RED WING -- Welcome to “Happy Hour.” It could be everything you don’t expect to see at the theater.
Monica Bill Barnes & Company will perform the show, which is part dance performance, part vaudeville act, and “a ripsnorting laughfest,” according to a Washington Post reviewer.
Others who have written about it agree. “’Happy Hour’ breaks all the rules of theater,” the DC Metro wrote.
A trio of actors will present the show four times in the third-floor studio at the Sheldon Theatre at 6:30 p.m. and 8:30 p.m. Feb. 7 and again Feb. 8.
Audience members will enter to find themselves at an after-work office party. In will come two men, played by women, who attempt to bluster and seduce their way through the party. The result is both laughable and poignant.
For the audience it’s an immersive experience, as they are more than just observers.
“We’re not genuinely cross-dressing, trying to look like men,” said Monica Bill Barnes, one of the show’s creators. “It’s clear we are two women dressed like men.
“We’re asking the audience to see us as men and as two women.”
Since “Happy Hour” was created as a comedy, she added, “We knew what the shape of the show would be.”
Audience members may get nervous or feel unsure because of the awkward interactions that take place, Barnes said.
“The two characters fail a lot. There is a lot of discomfort. We see people wincing – there is a lot of comic potential” because they empathize with the characters and may feel that ‘I’ve done that, too’.”
The difference, she pointed out, is that “This way they can laugh at it.”
Since its debut in 2015 “Happy Hour” has been performed all over the world in a wide variety of settings, from a barn in upstate New York to a village in Italy.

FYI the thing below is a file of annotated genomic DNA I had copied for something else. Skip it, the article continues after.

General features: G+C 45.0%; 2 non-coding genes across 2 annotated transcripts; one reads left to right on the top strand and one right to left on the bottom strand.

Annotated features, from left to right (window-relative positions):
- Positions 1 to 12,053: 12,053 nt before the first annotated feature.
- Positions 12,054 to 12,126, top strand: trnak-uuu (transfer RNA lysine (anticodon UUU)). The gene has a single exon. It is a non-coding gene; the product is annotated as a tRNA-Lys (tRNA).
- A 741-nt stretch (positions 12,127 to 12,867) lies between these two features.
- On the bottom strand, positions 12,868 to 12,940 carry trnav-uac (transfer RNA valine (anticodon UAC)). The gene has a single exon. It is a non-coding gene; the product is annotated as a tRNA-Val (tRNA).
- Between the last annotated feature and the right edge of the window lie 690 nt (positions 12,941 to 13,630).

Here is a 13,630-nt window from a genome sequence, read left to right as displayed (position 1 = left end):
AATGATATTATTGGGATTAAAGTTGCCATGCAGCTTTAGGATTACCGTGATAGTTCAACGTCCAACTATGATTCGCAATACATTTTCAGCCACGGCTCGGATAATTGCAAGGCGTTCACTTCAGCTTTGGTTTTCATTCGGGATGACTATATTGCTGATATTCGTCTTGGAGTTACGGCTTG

It was created by Barnes in collaboration with Anna Bass and Robbie Saenz de Viteri. Elisa Clark replaces Bass in the current production.
“It’s been a really wonderful show to live in,” Barnes said. Curiously, they have not found that audiences in far-flung parts of the world respond to it differently.
Nor do men appear upset over the portrayal of “toxic masculinity” by two women.
“Happy Hour” seeks to bring awareness to a specific environment, and questions the assumptions people have about gender. For example, Barnes said, do people have a different level of tolerance depending whether it’s a man or a woman crashing the party?
“We’re clearly dealing in satire,” Barnes explained. “We attempt to portray the characters as real people, though we go to some extremes” in the way theater intentionally heightens an experience.
“It all happens through dance,” she added.
Monica Bill Barnes & Company is a contemporary American dance company founded in 1997 that challenges itself to “bring dance where it doesn’t belong.”
As their website explains, company members follow their own rulebook as “they find humor in humanity’s awkward, everyday triumphs and failures.”
“Happy Hour” runs about 60 minutes, and space is limited to 50 audience members per showing. Admission is $20. Visit the box office, call 651-388-8700 or go online to www.sheldontheatre.org.
If you go …
Who: Monica Bill Barnes & Company
What: “Happy Hour”
When: 6:30 p.m. and 8:30 p.m. Feb. 7 and 8
Where: Sheldon Theatre third-floor studio
How much: $20
More info: 651-388-8700, www.sheldontheatre.org